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Introduction

Textual data is typically stored through sequences of characters - strings. These sequences, are ultimately, arrays, and converting between the two structures typically is both simple and intuitive. Whether you're breaking a word down into its characters, or a sentence into words - splitting a string into an array isn't an uncommon operation, and most languages have built-in methods for this task.

In this guide, learn how to convert a String to an Array in JavaScript, with the split(), Object.assign(), Array.from() methods and spread[...] operator, as well as when to use which.

Split String into Array with split()

The split() method is used to divide a string into an ordered list of two or more substrings, depending on the pattern/divider/delimiter provided, and returns it. The pattern/divider/delimiter is the first parameter in the method's call and can be a regular expression, a single character, or another string.

If you'd like to learn more about Regular Expressions - read our Guide to Regular Expressions and Matching Strings in JavaScript!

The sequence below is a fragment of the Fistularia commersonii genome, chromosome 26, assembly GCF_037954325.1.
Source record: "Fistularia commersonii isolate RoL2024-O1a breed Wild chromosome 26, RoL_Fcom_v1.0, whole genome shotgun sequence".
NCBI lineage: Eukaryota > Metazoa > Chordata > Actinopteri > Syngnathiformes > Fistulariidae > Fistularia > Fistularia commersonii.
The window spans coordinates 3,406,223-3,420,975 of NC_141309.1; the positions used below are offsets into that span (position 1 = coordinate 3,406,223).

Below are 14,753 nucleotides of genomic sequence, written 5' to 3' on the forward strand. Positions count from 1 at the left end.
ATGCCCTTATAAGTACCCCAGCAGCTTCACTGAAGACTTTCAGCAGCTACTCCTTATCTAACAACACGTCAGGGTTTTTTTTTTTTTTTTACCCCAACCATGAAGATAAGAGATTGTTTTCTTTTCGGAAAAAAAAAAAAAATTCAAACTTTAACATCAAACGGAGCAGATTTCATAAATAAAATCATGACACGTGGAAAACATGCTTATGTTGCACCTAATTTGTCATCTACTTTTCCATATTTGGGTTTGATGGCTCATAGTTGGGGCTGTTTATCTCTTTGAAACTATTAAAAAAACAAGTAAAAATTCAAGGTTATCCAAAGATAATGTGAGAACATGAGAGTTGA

For example, suppose we have a string:

let quote = 'I am unstoppable!';

We could split it on each whitespace (breaking it down into words), or on every character, or any other arbitrary delimiter, such as 'p':

// Split string using a whitespace
let array1 = quote.split(' ');
console.log(array1); // ["I", "am", "unstoppable!"]

// Splitstring  using an empty string (on each character)
let array2 = quote.split('');
console.log(array2); // ["I", " ", "a", "m", " ", "u", "n", "s", "t", "o", "p", "p", "a", "b", "l", "e", "!"]

// Split string using a specific character
let array3 = quote.split('p');
console.log(array3); // ["I am unsto", "", "able!" ]

One of the major downsides of using single characters or even entire strings is that the approach is fairly rigid. You can't match by multiple delimiters, unless you use a Regular Expression. For instance, say you'd like to break a string into sentences. A sentence can end with a period (.), exclamation mark (!), a question mark (?) or three dots (...). Each of these are valid sentences, but we'd have to perform multiple splits to match all of them, if we were to use single characters or strings. Pattern matching is where Regular Expressions excel! Let's split a string on each sentence, with any of these ending delimiters:

let text = "What a big family it was! That would be a big help. The big question was how to end it; Was he there? Terrible occurrence."
let sentences = text.split(/[.,!,?,;,...]/);

console.log(sentences); // ["What a big family it was", " That would be a big help", " The big question was how to end it", " Was he there", " Terrible occurrence", ""]